The rules of lacrosse allow for both player-to-player and stick-to-player contact, leaving players susceptible to acute traumatic injuries like those commonly seen in football and ice hockey.

However, as lacrosse continues to become a year-round game, chronic repetitive injuries like those typical in baseball, tennis and swimming may begin to surface.

Lacrosse has grown rapidly in the past 10 years. According to a recent survey by US Lacrosse, the sport's national governing body, participation has risen by an average of 10 percent a year since 2002, with more than 600,000 people now playing at various levels. Despite the physical nature of the sport, lacrosse maintains an injury rate substantially lower than those in football, wrestling, ice hockey, men's and women's soccer and gymnastics. However, as the game continues to expand, more players and more games mean more injuries.

In regard to reporting specific injury patterns and treatment protocols, the medical community has not kept pace with the sport's growth. Epidemiology studies show that knee and ankle injuries tend to be the most common in lacrosse, but the frequency of upper-extremity injuries is still significant. Injuries to the shoulder, elbow, hand and wrist account for approximately 15 percent to 25 percent of injuries at the high school and college levels.

In terms of protective equipment, lots of variation exists among shoulder and elbow padding, but the helmet and gloves are fairly uniform across equipment manufacturers. Just as athletes are still susceptible to concussions even while wearing helmets, players are susceptible to fractures of the hand and wrist even with well-made gloves.

Hand and wrist injuries account for approximately 10 percent of injuries in high school boys and girls lacrosse. In terms of keeping athletes out of competition at the high school level, fractures of the hand or wrist were the most common reason in girls lacrosse and the second-most common in boys lacrosse. Injuries can obviously occur with a direct blow from an opposing player's stick but may also happen when contact with another player or the ground causes the fingers or wrist to bend back.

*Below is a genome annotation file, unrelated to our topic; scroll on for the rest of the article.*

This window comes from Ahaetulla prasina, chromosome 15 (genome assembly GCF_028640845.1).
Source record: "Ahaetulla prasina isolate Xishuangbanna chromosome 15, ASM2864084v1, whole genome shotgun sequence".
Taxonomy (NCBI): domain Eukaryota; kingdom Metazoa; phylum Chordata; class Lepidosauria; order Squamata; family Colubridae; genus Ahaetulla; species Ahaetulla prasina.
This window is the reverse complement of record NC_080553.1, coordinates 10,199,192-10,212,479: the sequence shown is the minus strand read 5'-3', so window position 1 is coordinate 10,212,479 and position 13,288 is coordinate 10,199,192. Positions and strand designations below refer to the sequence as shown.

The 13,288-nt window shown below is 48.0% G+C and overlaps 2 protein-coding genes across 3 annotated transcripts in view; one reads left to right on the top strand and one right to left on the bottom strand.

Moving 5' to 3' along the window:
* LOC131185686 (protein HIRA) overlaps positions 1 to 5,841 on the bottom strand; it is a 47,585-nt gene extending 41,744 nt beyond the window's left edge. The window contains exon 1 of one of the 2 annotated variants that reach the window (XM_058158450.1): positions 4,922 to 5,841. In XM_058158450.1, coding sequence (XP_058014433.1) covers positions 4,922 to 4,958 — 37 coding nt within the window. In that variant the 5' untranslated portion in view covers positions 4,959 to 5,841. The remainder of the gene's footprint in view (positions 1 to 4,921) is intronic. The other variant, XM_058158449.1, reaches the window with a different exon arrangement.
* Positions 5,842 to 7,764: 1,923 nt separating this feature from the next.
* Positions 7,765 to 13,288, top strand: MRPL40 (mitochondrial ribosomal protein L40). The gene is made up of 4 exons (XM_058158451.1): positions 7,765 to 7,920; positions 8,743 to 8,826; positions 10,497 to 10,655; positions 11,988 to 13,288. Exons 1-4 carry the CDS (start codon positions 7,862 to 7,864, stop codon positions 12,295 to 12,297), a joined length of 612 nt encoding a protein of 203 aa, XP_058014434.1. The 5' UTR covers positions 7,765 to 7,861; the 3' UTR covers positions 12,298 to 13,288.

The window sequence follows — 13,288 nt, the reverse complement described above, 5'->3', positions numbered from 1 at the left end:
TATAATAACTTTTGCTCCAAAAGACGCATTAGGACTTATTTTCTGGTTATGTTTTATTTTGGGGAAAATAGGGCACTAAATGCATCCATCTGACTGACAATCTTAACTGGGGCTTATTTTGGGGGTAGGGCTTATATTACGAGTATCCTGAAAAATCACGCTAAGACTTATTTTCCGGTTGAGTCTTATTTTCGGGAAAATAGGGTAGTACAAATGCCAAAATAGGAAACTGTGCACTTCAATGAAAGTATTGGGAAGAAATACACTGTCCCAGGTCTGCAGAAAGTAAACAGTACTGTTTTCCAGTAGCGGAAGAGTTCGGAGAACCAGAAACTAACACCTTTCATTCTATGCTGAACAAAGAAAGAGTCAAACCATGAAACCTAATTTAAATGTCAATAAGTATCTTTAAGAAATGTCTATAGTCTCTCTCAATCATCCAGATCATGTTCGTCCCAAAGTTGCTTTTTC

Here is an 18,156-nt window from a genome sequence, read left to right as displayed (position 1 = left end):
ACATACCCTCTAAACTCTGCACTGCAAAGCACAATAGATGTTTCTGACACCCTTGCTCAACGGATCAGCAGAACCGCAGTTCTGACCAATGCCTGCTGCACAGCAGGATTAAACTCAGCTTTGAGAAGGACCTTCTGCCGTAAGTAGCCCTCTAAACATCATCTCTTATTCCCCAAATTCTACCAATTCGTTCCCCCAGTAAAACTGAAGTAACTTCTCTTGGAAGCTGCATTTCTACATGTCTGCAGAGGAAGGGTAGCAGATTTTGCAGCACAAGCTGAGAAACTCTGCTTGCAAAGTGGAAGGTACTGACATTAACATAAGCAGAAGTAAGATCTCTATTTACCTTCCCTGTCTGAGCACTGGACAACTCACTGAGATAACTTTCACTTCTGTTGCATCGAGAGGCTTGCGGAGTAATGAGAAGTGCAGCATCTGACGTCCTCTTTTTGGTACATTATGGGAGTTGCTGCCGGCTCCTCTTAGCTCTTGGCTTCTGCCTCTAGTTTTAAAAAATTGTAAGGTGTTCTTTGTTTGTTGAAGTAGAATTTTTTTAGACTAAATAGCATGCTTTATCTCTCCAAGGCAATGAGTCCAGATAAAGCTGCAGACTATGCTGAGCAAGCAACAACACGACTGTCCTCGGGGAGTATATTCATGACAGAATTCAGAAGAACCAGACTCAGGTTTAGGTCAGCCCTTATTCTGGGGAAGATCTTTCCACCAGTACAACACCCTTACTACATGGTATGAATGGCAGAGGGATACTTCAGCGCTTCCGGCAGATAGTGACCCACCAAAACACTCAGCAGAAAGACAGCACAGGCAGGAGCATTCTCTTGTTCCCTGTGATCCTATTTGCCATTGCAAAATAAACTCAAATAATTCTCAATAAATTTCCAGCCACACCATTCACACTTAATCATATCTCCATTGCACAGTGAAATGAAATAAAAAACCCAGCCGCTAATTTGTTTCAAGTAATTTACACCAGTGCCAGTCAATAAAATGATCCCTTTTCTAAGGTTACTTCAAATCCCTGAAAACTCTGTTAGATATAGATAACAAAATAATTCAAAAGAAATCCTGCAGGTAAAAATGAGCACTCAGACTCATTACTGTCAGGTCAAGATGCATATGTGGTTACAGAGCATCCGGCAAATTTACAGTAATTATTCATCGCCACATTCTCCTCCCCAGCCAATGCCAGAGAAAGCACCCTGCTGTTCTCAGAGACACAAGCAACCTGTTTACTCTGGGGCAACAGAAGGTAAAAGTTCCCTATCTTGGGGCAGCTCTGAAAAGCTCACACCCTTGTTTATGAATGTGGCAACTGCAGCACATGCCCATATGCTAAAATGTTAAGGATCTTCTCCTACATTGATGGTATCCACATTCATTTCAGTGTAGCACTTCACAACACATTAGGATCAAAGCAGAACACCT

Goalies are particularly vulnerable to a direct blow from a shot to the tip of the thumb. Multiple episodes of thumb fractures among goalies reported in the American Journal of Sports Medicine helped encourage equipment companies to produce goalie gloves with protection designed to prevent this injury.

Beyond the common bruise, elbow injuries are unusual in lacrosse. Only a few reports of severe injury exist in the medical literature. Repetitive injury to the ulnar collateral ligament has been seen in baseball players and other athletes undergoing Tommy John ligament-replacement surgery. Fortunately, repetitive injury to the elbow has not been reported in lacrosse players.

The shoulder is vulnerable in lacrosse and has received much of the attention in the medical literature. Body checks and player-to-ground contact often occur while the arms are away from the body, placing the shoulder at risk despite the required padding. Collarbone (clavicle) fractures are common injuries that can occur from a stick check, body check or shoulder contact with the ground. Collarbone fractures are seen at all age levels and can limit return to play for nine to 12 weeks whether or not surgery is required.

Similarly, shoulder separations, or injury to the joint where the collarbone joins the shoulder blade, may limit play depending on the severity of the injury. Data from the NCAA injury surveillance system reported shoulder separations to be the most common shoulder injury in college lacrosse and the second-most frequent injury causing players to miss 10 or more days. Other major shoulder injuries such as dislocations, rotator cuff tears and cartilage labrum injuries are uncommon but can be career-limiting. High school, college and professional players who suffer these types of injury often require surgery to restore stability not only for athletics, but also for daily living. These injuries require lengthy rehabilitation.

While the majority of players' protective equipment covers the upper extremities, shooting, body checks, stick checks and contact with the turf or grass leave the shoulder, elbow, wrist and hand vulnerable to injury. Because most of the injuries to the upper extremities in lacrosse are contact-related, it is difficult to design training programs to prevent these injuries. That said, offseason weight training and conditioning are still important to strengthen the muscles around the joints at risk.

Fortunately, most of the injuries to the upper extremities seen in lacrosse heal well with few long-term complications. Most athletes return to their previous level of competition. As the fastest game on two feet continues to grow, the collaborative effort of players, coaches, medical professionals, league officials and equipment manufacturers will be important to advance the technology of protective equipment and the game as a whole in hopes to limit the number of traumatic injuries.

Dr. Milford Marchant Jr. is a board-certified sports medicine specialist at MedStar Harbor Hospital and the orthopedic and sports medicine physician for the Chesapeake Bayhawks of Major League Lacrosse.